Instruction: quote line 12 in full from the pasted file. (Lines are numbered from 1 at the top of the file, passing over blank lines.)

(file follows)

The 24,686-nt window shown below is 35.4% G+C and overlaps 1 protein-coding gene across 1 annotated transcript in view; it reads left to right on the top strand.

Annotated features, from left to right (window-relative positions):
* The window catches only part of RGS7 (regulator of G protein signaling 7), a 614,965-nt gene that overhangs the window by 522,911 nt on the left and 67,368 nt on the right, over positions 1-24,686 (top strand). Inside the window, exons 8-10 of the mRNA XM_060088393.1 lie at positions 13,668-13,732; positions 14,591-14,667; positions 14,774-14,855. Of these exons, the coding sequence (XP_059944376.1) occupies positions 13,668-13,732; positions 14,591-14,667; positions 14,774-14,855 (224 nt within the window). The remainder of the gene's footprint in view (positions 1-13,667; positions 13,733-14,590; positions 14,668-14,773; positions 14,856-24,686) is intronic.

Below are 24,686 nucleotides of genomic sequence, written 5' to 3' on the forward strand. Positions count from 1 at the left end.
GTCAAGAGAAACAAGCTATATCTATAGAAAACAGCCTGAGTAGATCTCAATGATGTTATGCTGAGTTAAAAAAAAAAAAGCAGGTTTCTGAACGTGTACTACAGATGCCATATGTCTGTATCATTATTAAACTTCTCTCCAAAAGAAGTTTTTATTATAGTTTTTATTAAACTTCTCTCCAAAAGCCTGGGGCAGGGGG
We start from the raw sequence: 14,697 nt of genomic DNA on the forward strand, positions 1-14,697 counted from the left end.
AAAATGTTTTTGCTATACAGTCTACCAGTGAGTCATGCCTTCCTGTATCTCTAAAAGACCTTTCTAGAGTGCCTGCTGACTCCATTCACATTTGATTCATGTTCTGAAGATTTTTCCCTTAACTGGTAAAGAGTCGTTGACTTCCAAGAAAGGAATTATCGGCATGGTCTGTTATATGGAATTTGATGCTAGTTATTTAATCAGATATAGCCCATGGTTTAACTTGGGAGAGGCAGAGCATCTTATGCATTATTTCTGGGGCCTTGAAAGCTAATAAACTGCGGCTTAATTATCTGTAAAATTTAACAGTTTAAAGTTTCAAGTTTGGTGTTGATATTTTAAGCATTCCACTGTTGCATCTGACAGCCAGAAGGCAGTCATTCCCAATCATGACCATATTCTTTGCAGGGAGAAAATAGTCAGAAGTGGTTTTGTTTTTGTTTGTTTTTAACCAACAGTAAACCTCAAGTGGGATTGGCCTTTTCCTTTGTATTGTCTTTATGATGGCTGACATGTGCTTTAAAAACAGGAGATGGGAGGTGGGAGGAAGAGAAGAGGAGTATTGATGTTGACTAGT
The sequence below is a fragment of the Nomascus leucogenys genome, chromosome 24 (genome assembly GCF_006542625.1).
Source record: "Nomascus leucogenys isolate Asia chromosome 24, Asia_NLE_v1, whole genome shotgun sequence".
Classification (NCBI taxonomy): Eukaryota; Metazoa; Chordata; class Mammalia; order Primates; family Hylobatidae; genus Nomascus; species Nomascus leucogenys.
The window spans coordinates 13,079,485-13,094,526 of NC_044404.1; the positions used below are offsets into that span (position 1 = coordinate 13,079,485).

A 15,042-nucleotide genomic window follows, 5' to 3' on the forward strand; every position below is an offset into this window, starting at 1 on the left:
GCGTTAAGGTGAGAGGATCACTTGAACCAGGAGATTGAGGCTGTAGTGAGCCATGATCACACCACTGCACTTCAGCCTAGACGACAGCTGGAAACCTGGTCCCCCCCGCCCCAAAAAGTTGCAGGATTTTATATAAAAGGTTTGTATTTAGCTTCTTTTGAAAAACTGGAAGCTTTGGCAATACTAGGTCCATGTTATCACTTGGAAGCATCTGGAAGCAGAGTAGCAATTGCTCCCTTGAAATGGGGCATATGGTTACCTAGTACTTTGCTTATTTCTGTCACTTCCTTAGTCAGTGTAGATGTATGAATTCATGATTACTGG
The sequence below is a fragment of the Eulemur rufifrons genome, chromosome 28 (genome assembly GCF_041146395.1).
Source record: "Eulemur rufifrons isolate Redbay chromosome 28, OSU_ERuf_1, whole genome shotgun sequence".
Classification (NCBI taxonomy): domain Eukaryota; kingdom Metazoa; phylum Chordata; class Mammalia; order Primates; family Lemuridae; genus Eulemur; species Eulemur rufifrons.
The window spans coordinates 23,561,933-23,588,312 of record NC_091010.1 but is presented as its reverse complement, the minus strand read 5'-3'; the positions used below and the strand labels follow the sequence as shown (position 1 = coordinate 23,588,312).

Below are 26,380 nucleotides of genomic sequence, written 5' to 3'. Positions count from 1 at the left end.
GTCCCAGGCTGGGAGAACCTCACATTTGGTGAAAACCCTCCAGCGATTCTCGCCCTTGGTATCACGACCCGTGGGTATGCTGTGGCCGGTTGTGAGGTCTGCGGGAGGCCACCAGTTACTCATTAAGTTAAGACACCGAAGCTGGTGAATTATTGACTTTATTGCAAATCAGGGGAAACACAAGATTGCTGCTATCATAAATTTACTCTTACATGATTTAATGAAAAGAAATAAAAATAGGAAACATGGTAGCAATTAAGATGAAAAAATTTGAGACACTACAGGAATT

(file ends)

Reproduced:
A 15,042-nucleotide genomic window follows, 5' to 3' on the forward strand; every position below is an offset into this window, starting at 1 on the left: